Church choir hates "traditional high church music" but congregations LOVES it
Date: May 2, 2012
My fiance and I have been leading at a new church plant (Southern Baptist in name) for about a year now, and we have encountered a very...well, difficult group of singers who would like to be leading in worship with us...
let me give some backstory first, We were hired due to our knowledge and practice leading "contemporary" worship. That being said, we have had much more success with bringing in hymns and simple choruses done in fresh and new ways (very acoustic guitar driven) than with any stereotypical brand new praise songs. In that line of thought, we decided the best way to use these singers would be in a choral setting. The interested parties were extremely into the possibility of a choir for this small church...until i mentioned using some "liturgical" pieces (their words, not mine). As example, I recently sang "Ein Feste Burg" with Dr. Philip Copeland at Samford University and brought out an english version of the chorale portion of that cantata. this was met with glares and snears as that piece is "too hotty snotty" and "no one will understand what we are singing". needless to say, i perservered and we used the song in a Communion service and the congregation loved it, we were told how it reminded them of their heritage and their faith as young children. However, the "choir" (which by the way is maybe 12-15 people depending on the day) was not wanting to ever do something like this again.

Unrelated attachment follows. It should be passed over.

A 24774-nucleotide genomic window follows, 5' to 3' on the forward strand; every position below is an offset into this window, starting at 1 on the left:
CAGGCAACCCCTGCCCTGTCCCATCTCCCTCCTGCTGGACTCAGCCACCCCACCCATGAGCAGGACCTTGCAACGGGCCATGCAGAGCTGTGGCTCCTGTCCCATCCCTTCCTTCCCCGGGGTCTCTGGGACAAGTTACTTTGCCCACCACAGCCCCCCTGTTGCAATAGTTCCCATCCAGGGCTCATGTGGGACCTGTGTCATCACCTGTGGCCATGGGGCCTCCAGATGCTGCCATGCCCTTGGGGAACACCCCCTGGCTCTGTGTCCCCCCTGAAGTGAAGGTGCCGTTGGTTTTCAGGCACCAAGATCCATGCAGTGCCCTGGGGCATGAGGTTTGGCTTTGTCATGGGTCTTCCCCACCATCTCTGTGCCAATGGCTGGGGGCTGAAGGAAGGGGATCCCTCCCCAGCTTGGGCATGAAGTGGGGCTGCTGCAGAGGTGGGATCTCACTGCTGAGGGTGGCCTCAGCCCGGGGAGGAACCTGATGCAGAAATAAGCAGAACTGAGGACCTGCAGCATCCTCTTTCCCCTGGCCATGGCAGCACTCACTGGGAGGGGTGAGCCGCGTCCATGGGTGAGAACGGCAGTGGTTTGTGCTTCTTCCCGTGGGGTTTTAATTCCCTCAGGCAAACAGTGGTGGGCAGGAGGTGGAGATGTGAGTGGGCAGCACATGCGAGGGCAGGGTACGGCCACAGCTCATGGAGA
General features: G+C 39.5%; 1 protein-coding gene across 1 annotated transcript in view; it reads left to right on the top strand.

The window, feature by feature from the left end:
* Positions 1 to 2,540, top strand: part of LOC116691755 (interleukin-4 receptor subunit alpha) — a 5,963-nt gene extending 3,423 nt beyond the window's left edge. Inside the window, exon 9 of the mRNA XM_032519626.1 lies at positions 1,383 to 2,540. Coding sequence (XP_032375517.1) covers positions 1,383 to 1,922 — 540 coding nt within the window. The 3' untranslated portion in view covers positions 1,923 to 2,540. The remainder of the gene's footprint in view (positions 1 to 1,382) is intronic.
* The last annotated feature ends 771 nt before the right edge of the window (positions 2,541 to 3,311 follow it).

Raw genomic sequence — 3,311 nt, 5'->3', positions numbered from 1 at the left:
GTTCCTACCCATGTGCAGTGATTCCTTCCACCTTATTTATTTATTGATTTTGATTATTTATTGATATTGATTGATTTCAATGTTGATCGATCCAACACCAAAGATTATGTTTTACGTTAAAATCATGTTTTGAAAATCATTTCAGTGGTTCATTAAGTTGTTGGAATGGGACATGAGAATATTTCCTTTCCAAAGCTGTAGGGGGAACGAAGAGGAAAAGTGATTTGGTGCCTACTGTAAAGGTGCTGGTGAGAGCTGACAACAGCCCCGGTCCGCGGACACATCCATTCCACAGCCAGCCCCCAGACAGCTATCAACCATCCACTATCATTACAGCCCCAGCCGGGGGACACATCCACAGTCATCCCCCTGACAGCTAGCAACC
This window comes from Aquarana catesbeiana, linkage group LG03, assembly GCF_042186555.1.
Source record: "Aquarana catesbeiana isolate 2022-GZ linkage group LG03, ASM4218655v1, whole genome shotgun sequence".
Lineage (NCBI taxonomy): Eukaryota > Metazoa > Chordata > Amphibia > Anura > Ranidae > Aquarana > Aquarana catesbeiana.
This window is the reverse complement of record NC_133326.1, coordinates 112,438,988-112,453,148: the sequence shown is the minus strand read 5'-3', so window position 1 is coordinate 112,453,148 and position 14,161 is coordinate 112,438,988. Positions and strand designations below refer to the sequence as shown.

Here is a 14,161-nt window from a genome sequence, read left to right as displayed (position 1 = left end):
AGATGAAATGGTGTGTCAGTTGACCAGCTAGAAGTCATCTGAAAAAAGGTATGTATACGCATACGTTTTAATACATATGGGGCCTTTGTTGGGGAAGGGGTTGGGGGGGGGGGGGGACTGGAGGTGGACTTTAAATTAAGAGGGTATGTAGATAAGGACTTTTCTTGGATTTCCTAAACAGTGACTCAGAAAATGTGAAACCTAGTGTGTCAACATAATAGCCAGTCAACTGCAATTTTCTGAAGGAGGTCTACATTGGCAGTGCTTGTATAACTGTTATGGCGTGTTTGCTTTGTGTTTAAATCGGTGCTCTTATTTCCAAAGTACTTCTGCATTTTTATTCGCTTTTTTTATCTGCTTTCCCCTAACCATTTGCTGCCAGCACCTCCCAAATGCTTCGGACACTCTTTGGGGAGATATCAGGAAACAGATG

I have tried many times to bring in simple choral settings of classic hymns and even some of our very simple tunes from the A Cappella Choir...all of these have been shot down in favor of, excuse my bluntness, cheap and boring settings of popular praise tunes that are basically 1-3-5 stacked above each other...I have used both of these in our services and the congregation as a whole really prefers the more "classic" sound of more "traditional" choral works...
so, here is my quesstion. Given that the congregation prefers the more traditional usage of the choir, but the choir seems to think that those works are stale and boring, do any of you have pieces that could bridge the gap between these two vastly different and demanding groups? Think along the lines of more classic texts over anything written for mass production since 2000.
Thanks for your help!
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